Ottawa urged to join mussels fight

Frustration is building as the potential arrival of invasive mussels could occur any time.

Local governments, First Nations and agencies gathered in Vernon Wednesday to discuss the looming threat of zebra and quagga mussels if they show up in Okanagan-Shuswap lakes.

“A lot more needs to be done. There’s a lot of concern about the risk,” said Paul Demenok, Columbia-Shuswap regional District director.

The mussels are indigenous to Europe and since arriving in North America, they have spread across the continent, clogging water intake pipes and boat motors. They also deplete food sources for fish, produce toxins that contaminate drinking water and razor-sharp shells spread across beaches.

“It could be the biggest economic and environmental impact this area ever sees,” said Mel Arnold, North Okanagan-Shuswap Conservative MP, who hosted Wednesday’s meeting.

“We discussed the possible threats and what can be done by working together.

Arnold says more public education is needed to prevent the spread of the mussels, but the federal Liberal government also needs to increase funding.

“This will be one of the things I’m driving for.”

Dan Albas, Conservative MP for Central Okanagan—Similkameen—Nicola, says there is a need for roles to be clarified when it comes to taking action.

“There are different layers at all levels of government,” he said.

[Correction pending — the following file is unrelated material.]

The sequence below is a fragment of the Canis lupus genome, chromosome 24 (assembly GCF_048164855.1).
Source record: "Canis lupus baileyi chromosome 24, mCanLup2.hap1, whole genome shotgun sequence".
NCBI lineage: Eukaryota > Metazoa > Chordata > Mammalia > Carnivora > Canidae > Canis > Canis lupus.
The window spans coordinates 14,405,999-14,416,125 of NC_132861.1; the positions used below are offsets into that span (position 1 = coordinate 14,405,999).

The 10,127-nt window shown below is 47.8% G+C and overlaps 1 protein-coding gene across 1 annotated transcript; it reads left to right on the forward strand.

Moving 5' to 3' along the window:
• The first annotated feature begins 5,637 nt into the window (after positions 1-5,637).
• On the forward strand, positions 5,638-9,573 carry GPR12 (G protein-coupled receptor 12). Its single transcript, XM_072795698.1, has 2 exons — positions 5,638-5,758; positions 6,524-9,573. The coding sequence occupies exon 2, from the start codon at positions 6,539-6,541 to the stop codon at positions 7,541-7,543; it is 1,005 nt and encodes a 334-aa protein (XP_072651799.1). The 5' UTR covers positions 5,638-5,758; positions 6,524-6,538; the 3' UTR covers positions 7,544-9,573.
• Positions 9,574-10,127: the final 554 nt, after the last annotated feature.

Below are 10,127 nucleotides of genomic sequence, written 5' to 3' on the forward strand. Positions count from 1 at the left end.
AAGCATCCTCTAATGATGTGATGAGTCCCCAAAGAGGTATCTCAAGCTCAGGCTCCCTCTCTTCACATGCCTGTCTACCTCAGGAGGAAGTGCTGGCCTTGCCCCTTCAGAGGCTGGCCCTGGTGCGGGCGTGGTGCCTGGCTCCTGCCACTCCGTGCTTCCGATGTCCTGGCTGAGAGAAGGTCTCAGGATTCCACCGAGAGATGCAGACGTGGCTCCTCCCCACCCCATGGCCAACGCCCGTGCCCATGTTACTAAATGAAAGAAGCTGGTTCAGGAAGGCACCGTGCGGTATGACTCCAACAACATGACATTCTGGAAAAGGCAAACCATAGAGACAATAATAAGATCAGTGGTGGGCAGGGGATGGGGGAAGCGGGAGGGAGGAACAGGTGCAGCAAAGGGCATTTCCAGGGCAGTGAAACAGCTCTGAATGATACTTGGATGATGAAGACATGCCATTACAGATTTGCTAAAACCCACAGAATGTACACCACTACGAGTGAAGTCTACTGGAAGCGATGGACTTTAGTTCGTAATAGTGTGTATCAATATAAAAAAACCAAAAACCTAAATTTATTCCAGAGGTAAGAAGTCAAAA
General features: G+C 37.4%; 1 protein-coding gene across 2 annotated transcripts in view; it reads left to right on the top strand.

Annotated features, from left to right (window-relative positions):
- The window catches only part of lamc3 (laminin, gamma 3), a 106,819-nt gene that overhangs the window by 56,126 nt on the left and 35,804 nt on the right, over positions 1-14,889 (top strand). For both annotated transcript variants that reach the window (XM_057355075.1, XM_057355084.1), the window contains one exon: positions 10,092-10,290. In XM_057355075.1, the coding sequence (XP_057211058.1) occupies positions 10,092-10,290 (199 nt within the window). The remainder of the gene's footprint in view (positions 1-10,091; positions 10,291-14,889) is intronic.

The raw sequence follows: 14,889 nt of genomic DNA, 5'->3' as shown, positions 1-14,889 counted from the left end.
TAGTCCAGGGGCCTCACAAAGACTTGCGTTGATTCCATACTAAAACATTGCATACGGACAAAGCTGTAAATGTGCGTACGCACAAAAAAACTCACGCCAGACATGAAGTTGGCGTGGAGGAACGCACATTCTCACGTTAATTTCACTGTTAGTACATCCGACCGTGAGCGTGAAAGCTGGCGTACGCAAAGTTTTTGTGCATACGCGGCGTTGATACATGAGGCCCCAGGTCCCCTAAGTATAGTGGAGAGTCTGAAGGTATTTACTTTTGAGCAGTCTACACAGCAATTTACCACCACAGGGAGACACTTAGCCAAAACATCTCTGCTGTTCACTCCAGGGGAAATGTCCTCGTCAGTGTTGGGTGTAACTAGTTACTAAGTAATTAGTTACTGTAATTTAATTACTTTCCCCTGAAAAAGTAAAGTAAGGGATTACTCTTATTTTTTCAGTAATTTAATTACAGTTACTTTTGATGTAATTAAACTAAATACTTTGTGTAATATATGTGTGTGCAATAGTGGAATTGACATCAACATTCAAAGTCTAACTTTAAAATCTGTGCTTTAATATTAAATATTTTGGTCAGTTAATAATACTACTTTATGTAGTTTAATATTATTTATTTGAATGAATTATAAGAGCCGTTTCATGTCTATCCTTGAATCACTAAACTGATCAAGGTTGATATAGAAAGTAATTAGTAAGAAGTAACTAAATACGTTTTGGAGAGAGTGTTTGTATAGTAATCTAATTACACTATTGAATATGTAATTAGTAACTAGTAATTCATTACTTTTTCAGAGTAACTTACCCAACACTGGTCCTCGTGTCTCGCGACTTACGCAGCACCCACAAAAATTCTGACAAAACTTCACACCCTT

But Coldstream Mayor Jim Garlick insists Ottawa needs to ramp up its activities.

“There is a need for more funding and federal co-ordination,” he said.

That view is supported by Anna Warwick Sears, Okanagan Basin Water Board executive director.

“There needs to be matching dollars for what B.C. and Alberta do,” she said.

Just Posted

Osoyoos woman named to Top 100 Most Powerful Women in Canada

Watermark Beach Resort general manager and vice-president of business development honoured

South Okanagan Immigrant and Community Service grand opening

Opening of new facility in Penticton takes place on Thursday, Nov. 23

Penticton Indian Band returns to the polls

The PIB is going to a byelection to fill empty seats on band council

Barker brings a mix of comedy and magic to Dream Café

Wes Barker is performing in Penticton on Nov. 24

Fintry Queen still looking for a home

Fintry Queen owner wants the tourist vessel in the Penticton Parks and Rec master plan discussions

Tattooing couple opens new shop in Lake Country

Cody and Fabiana Philpott opened NSI Tattoo in August

Opioid prescriptions up across Canada: report

The report shows the number of opioid prescriptions rose by almost seven per cent, while daily doses on average dropped

Russian meddling has implications for Canada

Kosovo president Hashim Thaci warns that Russian meddling has implications for Canada

Health Canada hints at government’s plans for legal pot

Health warnings, plain covers for pot packs under proposed regulations

Washington governor tells BC don’t be ‘daunted’ by Trump

“I want to assure this assembly that no matter who is in the White House, it won’t affect Washington state’s relationship with Canada or British Columbia.”

Liberals look to ease concerns with housing strategy

Liberals say they look to ease affordability concerns with release of their housing strategy

David Cassidy, teen idol and ‘Partridge Family’ star, dies at 67

Cassidy announced earlier this year he had been diagnosed with dementia

Vigil held for woman whose remains were found on Shuswap farm

Family and friends remember Vernon resident Traci Genereaux and along with five other missing women

LETTER: Jumbo Valley is part of Ktunaxa territorial claim

Ktunaxa Nation Council responds to Tom Fletcher column

Most Read